“I think this has been seen in the outcome of the tournament held last year,” he said. “We have noticed that these event and resorts give these groups exposure. Many of these teams have regular performances within the tourism industry, without these appearances, some of these groups might only meet up once a year around competition time.”
For the spectators present on Kamadhoo during the tournament, the event’s rhythms appear infectious as men and women of all ages begin providing their own impromptu performances around the main stage. At points, the audience grows to a level requiring camera operators and other crew members to navigate around them in order to cover the action on stage.
However, not even the tourists, media representatives and senior Four Seasons management in the audience are safe from boduberu’s informal appeal; who all, at points, find themselves flailing wildly on national television.
Yet despite the potential trauma of public spectacle, Armando Kraenzlin, Regional Vice President and General Manager for Four Seasons Resorts in the Maldives – himself an unofficial participant on stage during the evening – pledged to the audience that the tournament would return in 2013.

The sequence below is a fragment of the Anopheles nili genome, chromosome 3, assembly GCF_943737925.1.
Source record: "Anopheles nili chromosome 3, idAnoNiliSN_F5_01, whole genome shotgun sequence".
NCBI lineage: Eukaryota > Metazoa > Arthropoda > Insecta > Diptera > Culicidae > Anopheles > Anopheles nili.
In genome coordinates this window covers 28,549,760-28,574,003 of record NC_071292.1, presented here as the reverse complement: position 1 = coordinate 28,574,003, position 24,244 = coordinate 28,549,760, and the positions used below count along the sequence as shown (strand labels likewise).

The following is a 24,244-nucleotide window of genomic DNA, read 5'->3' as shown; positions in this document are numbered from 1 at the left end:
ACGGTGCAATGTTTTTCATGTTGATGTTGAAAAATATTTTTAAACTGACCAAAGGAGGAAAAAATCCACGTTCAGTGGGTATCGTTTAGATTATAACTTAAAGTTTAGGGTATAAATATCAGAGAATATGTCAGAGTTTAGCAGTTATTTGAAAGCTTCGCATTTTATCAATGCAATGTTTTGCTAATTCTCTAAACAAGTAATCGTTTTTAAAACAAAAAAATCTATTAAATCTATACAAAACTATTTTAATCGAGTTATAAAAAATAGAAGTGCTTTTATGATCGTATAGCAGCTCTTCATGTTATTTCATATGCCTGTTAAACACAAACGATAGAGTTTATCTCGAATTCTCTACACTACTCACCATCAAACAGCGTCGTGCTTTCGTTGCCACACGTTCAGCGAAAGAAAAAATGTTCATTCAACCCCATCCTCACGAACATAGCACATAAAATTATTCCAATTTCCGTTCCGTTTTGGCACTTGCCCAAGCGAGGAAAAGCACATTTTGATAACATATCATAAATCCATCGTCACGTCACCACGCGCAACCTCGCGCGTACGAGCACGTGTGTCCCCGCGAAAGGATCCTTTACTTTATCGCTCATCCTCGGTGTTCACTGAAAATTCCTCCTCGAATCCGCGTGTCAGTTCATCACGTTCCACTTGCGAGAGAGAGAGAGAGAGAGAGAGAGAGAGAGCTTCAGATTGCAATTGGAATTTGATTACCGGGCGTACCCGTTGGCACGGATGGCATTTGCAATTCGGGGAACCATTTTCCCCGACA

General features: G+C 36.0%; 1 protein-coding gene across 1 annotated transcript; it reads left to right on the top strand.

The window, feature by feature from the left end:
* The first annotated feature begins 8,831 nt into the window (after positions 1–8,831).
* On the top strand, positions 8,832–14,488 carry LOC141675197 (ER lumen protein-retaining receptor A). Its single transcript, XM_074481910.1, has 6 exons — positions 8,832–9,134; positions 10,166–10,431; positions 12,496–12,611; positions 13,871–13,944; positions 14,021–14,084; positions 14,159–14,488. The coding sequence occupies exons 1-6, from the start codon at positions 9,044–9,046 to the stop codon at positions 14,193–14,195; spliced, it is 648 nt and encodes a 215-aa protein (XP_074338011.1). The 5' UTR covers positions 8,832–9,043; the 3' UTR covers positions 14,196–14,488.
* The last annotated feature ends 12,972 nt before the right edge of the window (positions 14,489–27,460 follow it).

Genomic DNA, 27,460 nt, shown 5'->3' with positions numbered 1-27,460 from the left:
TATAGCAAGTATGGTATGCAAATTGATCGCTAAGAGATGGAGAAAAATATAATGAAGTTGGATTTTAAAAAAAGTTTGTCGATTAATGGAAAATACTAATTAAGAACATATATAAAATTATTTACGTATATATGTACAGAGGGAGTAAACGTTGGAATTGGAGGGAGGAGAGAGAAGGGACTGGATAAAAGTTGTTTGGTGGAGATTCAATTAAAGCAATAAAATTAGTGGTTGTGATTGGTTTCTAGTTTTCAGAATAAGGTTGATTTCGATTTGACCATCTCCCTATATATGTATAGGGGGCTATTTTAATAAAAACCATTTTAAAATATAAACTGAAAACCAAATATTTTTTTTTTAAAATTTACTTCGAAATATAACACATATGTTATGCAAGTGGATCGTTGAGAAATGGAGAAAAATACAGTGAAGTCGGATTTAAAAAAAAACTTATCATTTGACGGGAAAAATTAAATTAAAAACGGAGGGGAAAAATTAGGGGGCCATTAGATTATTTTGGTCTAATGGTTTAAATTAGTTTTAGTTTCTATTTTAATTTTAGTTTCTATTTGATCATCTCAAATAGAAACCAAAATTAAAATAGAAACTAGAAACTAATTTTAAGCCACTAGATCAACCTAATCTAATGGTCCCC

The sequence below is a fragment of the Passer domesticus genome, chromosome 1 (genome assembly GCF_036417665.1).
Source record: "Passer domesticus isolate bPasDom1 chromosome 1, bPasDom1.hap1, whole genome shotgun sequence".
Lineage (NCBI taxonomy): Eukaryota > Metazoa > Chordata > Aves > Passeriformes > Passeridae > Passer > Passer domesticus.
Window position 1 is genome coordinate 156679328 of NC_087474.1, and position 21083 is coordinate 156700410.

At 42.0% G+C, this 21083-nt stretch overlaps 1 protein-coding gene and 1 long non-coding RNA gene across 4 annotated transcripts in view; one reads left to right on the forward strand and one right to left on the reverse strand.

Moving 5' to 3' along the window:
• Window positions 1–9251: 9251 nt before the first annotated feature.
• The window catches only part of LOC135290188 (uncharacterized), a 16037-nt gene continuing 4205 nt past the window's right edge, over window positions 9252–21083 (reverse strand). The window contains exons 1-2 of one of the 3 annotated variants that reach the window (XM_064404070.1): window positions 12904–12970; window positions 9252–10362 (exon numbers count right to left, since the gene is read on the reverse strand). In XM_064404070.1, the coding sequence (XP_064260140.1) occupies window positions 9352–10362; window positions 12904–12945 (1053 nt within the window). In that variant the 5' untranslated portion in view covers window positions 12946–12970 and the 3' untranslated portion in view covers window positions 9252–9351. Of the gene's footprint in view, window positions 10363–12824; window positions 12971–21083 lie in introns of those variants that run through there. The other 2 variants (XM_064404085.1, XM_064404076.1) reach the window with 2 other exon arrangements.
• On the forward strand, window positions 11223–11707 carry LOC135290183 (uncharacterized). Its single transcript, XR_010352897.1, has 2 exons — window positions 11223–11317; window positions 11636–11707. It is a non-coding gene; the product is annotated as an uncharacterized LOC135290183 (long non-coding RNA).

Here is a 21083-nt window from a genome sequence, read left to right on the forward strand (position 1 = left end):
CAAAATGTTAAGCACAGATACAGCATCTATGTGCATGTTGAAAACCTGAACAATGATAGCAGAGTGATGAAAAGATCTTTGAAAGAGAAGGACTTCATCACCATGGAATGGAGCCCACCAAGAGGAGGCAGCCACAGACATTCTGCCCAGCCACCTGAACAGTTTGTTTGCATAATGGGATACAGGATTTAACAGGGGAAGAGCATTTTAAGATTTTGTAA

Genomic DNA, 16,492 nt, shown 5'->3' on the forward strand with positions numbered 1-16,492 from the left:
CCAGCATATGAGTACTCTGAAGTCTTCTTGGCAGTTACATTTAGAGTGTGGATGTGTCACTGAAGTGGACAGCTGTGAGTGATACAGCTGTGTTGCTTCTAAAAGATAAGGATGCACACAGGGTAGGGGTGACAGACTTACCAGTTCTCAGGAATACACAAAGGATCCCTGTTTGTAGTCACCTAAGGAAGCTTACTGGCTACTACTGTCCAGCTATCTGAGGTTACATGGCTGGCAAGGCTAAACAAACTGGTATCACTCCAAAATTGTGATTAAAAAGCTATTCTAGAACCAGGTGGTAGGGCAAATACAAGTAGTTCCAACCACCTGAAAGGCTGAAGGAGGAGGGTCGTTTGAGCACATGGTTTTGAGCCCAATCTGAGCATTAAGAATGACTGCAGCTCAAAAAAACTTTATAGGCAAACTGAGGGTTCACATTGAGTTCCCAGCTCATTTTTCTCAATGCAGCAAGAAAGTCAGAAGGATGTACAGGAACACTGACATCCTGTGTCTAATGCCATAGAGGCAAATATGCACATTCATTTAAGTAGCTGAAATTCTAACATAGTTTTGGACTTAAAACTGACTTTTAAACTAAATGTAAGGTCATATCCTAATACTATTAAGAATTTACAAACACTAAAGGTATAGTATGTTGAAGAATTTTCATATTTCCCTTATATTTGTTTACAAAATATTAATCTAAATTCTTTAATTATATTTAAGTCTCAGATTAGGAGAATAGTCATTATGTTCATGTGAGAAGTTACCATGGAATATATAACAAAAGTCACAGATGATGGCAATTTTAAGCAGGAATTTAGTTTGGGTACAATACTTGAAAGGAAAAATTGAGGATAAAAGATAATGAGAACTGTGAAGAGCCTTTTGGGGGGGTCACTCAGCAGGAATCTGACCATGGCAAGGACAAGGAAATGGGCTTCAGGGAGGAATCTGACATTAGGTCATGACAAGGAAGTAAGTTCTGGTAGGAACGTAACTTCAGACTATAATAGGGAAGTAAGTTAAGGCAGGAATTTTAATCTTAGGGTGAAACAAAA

“We will be back. We will be bigger and we will be better,” he announced, revealing plans for an even wider national focus in terms of the number of participants for next year’s event.
Beyond the television cameras and the hundreds gathered in the audience, in a quieter corner of Kamadhoo, one person not in attendance was a local shopkeeper called Ibrahim.
Though unable to attend the event himself, from a business view if nothing elsethe shopkeeper said he welcomed the tournament, not least in the temporary boost to his usual customer base of the island’s 500 residents.
Ibrahim said that some 400 spectators from other islands were estimated to have arrived for the competition, looking for refreshments, areca nuts and cigarettes.
Despite being a one-off event, the shopkeeper claimed that from a wider economic standpoint, the close proximity of the Four Seasons Landaa Giraavaru resort did have direct impact on the island, with the resort serving as a largest employer for residents.
For the resort company, local broadcasters and many islanders, the tournament appears to have been a PR and organisational success. However, not everyone appears quite as willing to embrace boduberu so wholeheartedly.
One Maldivian-born media spectator attending the awards admits to Minivan News of having little interest in boduberu in the past, claiming to find its music a little “samey”.
Yet as the tournament drew to a close by the early hours of Sunday, his attitude appeared to have softened somewhat.
“It’s been a great evening and the organisation was fantastic,” he responds.
So, had the experience caused him to consider paying more attention to boduberu in the future?
“Nah,” he responded quickly, returning his attention to a smart phone as the boat pulled away from a Kamadhoo still in the throes of a serious party.